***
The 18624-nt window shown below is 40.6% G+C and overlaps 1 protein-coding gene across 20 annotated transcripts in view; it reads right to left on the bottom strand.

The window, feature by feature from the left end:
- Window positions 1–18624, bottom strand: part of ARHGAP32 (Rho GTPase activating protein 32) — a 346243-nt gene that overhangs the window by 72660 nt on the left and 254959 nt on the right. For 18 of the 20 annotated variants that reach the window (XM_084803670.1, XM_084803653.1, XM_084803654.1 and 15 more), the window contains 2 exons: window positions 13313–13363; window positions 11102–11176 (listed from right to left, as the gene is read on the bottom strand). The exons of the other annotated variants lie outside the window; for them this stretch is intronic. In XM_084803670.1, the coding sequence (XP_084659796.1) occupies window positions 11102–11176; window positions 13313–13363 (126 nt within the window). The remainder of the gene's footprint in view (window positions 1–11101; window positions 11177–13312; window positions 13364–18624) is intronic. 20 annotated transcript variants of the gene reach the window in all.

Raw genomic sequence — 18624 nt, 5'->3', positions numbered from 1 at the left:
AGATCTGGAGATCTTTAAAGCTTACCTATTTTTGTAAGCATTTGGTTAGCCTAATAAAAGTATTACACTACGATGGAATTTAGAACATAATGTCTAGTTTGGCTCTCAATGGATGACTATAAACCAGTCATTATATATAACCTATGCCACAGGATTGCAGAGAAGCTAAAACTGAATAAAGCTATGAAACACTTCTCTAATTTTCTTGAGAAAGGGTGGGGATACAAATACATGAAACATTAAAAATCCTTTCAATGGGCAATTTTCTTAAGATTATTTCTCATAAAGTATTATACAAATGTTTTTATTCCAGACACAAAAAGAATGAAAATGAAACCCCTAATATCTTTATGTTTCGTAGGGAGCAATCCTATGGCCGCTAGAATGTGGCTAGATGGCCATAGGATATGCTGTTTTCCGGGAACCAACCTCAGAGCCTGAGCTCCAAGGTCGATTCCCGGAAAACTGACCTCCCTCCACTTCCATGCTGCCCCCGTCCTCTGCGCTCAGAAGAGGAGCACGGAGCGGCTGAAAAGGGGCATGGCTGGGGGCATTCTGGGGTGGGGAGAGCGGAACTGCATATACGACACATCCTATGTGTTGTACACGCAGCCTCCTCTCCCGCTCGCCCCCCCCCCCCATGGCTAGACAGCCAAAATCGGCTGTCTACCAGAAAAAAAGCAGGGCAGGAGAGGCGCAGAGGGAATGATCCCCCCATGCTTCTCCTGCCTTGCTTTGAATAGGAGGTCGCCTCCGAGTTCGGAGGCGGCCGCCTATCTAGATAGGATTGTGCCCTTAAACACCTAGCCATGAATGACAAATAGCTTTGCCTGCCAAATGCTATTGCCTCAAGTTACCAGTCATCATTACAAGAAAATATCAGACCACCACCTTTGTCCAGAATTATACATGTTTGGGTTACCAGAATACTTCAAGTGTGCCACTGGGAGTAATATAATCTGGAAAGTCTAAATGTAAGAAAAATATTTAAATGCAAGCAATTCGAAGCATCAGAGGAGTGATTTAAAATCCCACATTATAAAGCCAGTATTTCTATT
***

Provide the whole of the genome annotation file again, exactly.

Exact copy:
The 18624-nt window shown below is 40.6% G+C and overlaps 1 protein-coding gene across 20 annotated transcripts in view; it reads right to left on the bottom strand.

The window, feature by feature from the left end:
- Window positions 1–18624, bottom strand: part of ARHGAP32 (Rho GTPase activating protein 32) — a 346243-nt gene that overhangs the window by 72660 nt on the left and 254959 nt on the right. For 18 of the 20 annotated variants that reach the window (XM_084803670.1, XM_084803653.1, XM_084803654.1 and 15 more), the window contains 2 exons: window positions 13313–13363; window positions 11102–11176 (listed from right to left, as the gene is read on the bottom strand). The exons of the other annotated variants lie outside the window; for them this stretch is intronic. In XM_084803670.1, the coding sequence (XP_084659796.1) occupies window positions 11102–11176; window positions 13313–13363 (126 nt within the window). The remainder of the gene's footprint in view (window positions 1–11101; window positions 11177–13312; window positions 13364–18624) is intronic. 20 annotated transcript variants of the gene reach the window in all.

Raw genomic sequence — 18624 nt, 5'->3', positions numbered from 1 at the left:
AGATCTGGAGATCTTTAAAGCTTACCTATTTTTGTAAGCATTTGGTTAGCCTAATAAAAGTATTACACTACGATGGAATTTAGAACATAATGTCTAGTTTGGCTCTCAATGGATGACTATAAACCAGTCATTATATATAACCTATGCCACAGGATTGCAGAGAAGCTAAAACTGAATAAAGCTATGAAACACTTCTCTAATTTTCTTGAGAAAGGGTGGGGATACAAATACATGAAACATTAAAAATCCTTTCAATGGGCAATTTTCTTAAGATTATTTCTCATAAAGTATTATACAAATGTTTTTATTCCAGACACAAAAAGAATGAAAATGAAACCCCTAATATCTTTATGTTTCGTAGGGAGCAATCCTATGGCCGCTAGAATGTGGCTAGATGGCCATAGGATATGCTGTTTTCCGGGAACCAACCTCAGAGCCTGAGCTCCAAGGTCGATTCCCGGAAAACTGACCTCCCTCCACTTCCATGCTGCCCCCGTCCTCTGCGCTCAGAAGAGGAGCACGGAGCGGCTGAAAAGGGGCATGGCTGGGGGCATTCTGGGGTGGGGAGAGCGGAACTGCATATACGACACATCCTATGTGTTGTACACGCAGCCTCCTCTCCCGCTCGCCCCCCCCCCCCATGGCTAGACAGCCAAAATCGGCTGTCTACCAGAAAAAAAGCAGGGCAGGAGAGGCGCAGAGGGAATGATCCCCCCATGCTTCTCCTGCCTTGCTTTGAATAGGAGGTCGCCTCCGAGTTCGGAGGCGGCCGCCTATCTAGATAGGATTGTGCCCTTAAACACCTAGCCATGAATGACAAATAGCTTTGCCTGCCAAATGCTATTGCCTCAAGTTACCAGTCATCATTACAAGAAAATATCAGACCACCACCTTTGTCCAGAATTATACATGTTTGGGTTACCAGAATACTTCAAGTGTGCCACTGGGAGTAATATAATCTGGAAAGTCTAAATGTAAGAAAAATATTTAAATGCAAGCAATTCGAAGCATCAGAGGAGTGATTTAAAATCCCACATTATAAAGCCAGTATTTCTATT